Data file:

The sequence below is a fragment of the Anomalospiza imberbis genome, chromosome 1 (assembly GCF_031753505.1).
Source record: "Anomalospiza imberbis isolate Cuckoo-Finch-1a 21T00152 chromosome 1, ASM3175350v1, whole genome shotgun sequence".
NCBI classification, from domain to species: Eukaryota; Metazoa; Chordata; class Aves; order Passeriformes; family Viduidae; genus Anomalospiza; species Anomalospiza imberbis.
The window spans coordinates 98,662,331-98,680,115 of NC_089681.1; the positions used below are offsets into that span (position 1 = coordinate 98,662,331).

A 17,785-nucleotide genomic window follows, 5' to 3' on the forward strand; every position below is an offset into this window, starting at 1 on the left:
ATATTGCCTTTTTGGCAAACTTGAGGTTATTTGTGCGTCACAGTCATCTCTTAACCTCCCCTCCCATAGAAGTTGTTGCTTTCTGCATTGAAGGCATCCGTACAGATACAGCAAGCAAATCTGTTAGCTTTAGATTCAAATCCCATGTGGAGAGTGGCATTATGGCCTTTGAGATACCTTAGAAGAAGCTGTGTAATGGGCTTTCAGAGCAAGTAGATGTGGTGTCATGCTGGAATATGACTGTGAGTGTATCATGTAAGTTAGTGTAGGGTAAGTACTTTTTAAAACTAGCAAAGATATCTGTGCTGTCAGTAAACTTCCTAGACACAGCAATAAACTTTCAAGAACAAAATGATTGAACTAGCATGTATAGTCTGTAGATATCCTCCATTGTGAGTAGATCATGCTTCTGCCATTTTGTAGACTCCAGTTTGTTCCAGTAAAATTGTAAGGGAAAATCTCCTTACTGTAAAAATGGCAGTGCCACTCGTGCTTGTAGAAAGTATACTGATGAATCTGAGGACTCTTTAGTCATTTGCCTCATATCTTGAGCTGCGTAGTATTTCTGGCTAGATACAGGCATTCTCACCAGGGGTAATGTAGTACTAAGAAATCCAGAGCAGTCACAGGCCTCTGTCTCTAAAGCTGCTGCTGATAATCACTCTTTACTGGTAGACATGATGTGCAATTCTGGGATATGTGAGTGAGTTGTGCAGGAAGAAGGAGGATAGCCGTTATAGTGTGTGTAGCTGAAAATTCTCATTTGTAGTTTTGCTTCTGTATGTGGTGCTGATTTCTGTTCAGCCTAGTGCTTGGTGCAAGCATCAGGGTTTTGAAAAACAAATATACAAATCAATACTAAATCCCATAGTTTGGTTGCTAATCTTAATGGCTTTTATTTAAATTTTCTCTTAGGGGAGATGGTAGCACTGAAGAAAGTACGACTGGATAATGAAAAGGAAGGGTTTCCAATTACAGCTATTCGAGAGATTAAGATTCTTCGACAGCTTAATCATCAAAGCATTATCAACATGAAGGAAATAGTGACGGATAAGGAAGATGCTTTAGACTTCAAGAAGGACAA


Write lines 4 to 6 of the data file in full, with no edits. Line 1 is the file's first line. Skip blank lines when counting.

The window spans coordinates 98,662,331-98,680,115 of NC_089681.1; the positions used below are offsets into that span (position 1 = coordinate 98,662,331).

A 17,785-nucleotide genomic window follows, 5' to 3' on the forward strand; every position below is an offset into this window, starting at 1 on the left:
ATATTGCCTTTTTGGCAAACTTGAGGTTATTTGTGCGTCACAGTCATCTCTTAACCTCCCCTCCCATAGAAGTTGTTGCTTTCTGCATTGAAGGCATCCGTACAGATACAGCAAGCAAATCTGTTAGCTTTAGATTCAAATCCCATGTGGAGAGTGGCATTATGGCCTTTGAGATACCTTAGAAGAAGCTGTGTAATGGGCTTTCAGAGCAAGTAGATGTGGTGTCATGCTGGAATATGACTGTGAGTGTATCATGTAAGTTAGTGTAGGGTAAGTACTTTTTAAAACTAGCAAAGATATCTGTGCTGTCAGTAAACTTCCTAGACACAGCAATAAACTTTCAAGAACAAAATGATTGAACTAGCATGTATAGTCTGTAGATATCCTCCATTGTGAGTAGATCATGCTTCTGCCATTTTGTAGACTCCAGTTTGTTCCAGTAAAATTGTAAGGGAAAATCTCCTTACTGTAAAAATGGCAGTGCCACTCGTGCTTGTAGAAAGTATACTGATGAATCTGAGGACTCTTTAGTCATTTGCCTCATATCTTGAGCTGCGTAGTATTTCTGGCTAGATACAGGCATTCTCACCAGGGGTAATGTAGTACTAAGAAATCCAGAGCAGTCACAGGCCTCTGTCTCTAAAGCTGCTGCTGATAATCACTCTTTACTGGTAGACATGATGTGCAATTCTGGGATATGTGAGTGAGTTGTGCAGGAAGAAGGAGGATAGCCGTTATAGTGTGTGTAGCTGAAAATTCTCATTTGTAGTTTTGCTTCTGTATGTGGTGCTGATTTCTGTTCAGCCTAGTGCTTGGTGCAAGCATCAGGGTTTTGAAAAACAAATATACAAATCAATACTAAATCCCATAGTTTGGTTGCTAATCTTAATGGCTTTTATTTAAATTTTCTCTTAGGGGAGATGGTAGCACTGAAGAAAGTACGACTGGATAATGAAAAGGAAGGGTTTCCAATTACAGCTATTCGAGAGATTAAGATTCTTCGACAGCTTAATCATCAAAGCATTATCAACATGAAGGAAATAGTGACGGATAAGGAAGATGCTTTAGACTTCAAGAAGGACAA